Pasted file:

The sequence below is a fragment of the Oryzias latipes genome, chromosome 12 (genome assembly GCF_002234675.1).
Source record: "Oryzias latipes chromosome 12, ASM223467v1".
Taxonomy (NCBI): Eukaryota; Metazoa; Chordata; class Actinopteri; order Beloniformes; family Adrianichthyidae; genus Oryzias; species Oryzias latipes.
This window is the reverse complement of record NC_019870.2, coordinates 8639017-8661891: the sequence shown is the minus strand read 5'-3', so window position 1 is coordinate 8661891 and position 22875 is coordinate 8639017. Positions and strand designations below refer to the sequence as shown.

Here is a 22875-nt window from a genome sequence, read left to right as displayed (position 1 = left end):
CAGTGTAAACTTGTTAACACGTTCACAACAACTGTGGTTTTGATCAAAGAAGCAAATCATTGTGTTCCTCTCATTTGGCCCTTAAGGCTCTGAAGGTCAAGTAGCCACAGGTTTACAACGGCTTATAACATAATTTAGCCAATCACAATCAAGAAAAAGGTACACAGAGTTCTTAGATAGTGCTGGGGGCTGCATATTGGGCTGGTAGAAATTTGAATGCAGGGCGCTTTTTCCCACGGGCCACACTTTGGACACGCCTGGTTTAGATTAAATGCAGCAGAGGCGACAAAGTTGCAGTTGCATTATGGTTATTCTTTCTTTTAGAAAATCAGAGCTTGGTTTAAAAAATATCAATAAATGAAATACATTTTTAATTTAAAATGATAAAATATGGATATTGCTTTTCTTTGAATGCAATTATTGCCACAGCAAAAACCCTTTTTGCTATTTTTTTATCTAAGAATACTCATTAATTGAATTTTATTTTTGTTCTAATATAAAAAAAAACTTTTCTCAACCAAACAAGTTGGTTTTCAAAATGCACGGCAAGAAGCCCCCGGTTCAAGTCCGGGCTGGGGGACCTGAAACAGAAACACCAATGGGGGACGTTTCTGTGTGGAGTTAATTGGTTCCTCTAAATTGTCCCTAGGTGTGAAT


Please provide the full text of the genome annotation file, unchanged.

The sequence below is a fragment of the Oryzias latipes genome, chromosome 12 (genome assembly GCF_002234675.1).
Source record: "Oryzias latipes chromosome 12, ASM223467v1".
Taxonomy (NCBI): Eukaryota; Metazoa; Chordata; class Actinopteri; order Beloniformes; family Adrianichthyidae; genus Oryzias; species Oryzias latipes.
This window is the reverse complement of record NC_019870.2, coordinates 8639017-8661891: the sequence shown is the minus strand read 5'-3', so window position 1 is coordinate 8661891 and position 22875 is coordinate 8639017. Positions and strand designations below refer to the sequence as shown.

Here is a 22875-nt window from a genome sequence, read left to right as displayed (position 1 = left end):
CAGTGTAAACTTGTTAACACGTTCACAACAACTGTGGTTTTGATCAAAGAAGCAAATCATTGTGTTCCTCTCATTTGGCCCTTAAGGCTCTGAAGGTCAAGTAGCCACAGGTTTACAACGGCTTATAACATAATTTAGCCAATCACAATCAAGAAAAAGGTACACAGAGTTCTTAGATAGTGCTGGGGGCTGCATATTGGGCTGGTAGAAATTTGAATGCAGGGCGCTTTTTCCCACGGGCCACACTTTGGACACGCCTGGTTTAGATTAAATGCAGCAGAGGCGACAAAGTTGCAGTTGCATTATGGTTATTCTTTCTTTTAGAAAATCAGAGCTTGGTTTAAAAAATATCAATAAATGAAATACATTTTTAATTTAAAATGATAAAATATGGATATTGCTTTTCTTTGAATGCAATTATTGCCACAGCAAAAACCCTTTTTGCTATTTTTTTATCTAAGAATACTCATTAATTGAATTTTATTTTTGTTCTAATATAAAAAAAAACTTTTCTCAACCAAACAAGTTGGTTTTCAAAATGCACGGCAAGAAGCCCCCGGTTCAAGTCCGGGCTGGGGGACCTGAAACAGAAACACCAATGGGGGACGTTTCTGTGTGGAGTTAATTGGTTCCTCTAAATTGTCCCTAGGTGTGAAT